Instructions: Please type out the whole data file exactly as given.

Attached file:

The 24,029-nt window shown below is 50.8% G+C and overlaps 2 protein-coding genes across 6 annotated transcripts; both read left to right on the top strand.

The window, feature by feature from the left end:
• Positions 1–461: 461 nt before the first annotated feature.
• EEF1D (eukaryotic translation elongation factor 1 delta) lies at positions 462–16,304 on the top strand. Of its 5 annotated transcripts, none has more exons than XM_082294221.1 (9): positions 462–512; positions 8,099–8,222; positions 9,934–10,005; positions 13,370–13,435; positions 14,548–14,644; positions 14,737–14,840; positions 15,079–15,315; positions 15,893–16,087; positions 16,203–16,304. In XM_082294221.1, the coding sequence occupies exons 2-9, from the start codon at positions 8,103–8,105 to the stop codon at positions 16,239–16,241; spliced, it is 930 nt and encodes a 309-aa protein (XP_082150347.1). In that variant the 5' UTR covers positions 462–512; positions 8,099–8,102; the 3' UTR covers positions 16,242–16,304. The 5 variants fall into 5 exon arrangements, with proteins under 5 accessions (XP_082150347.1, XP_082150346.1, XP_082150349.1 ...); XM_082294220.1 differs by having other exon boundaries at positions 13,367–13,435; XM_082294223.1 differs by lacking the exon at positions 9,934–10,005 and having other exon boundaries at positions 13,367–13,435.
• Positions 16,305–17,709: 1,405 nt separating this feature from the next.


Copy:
The 24,029-nt window shown below is 50.8% G+C and overlaps 2 protein-coding genes across 6 annotated transcripts; both read left to right on the top strand.

The window, feature by feature from the left end:
• Positions 1–461: 461 nt before the first annotated feature.
• EEF1D (eukaryotic translation elongation factor 1 delta) lies at positions 462–16,304 on the top strand. Of its 5 annotated transcripts, none has more exons than XM_082294221.1 (9): positions 462–512; positions 8,099–8,222; positions 9,934–10,005; positions 13,370–13,435; positions 14,548–14,644; positions 14,737–14,840; positions 15,079–15,315; positions 15,893–16,087; positions 16,203–16,304. In XM_082294221.1, the coding sequence occupies exons 2-9, from the start codon at positions 8,103–8,105 to the stop codon at positions 16,239–16,241; spliced, it is 930 nt and encodes a 309-aa protein (XP_082150347.1). In that variant the 5' UTR covers positions 462–512; positions 8,099–8,102; the 3' UTR covers positions 16,242–16,304. The 5 variants fall into 5 exon arrangements, with proteins under 5 accessions (XP_082150347.1, XP_082150346.1, XP_082150349.1 ...); XM_082294220.1 differs by having other exon boundaries at positions 13,367–13,435; XM_082294223.1 differs by lacking the exon at positions 9,934–10,005 and having other exon boundaries at positions 13,367–13,435.
• Positions 16,305–17,709: 1,405 nt separating this feature from the next.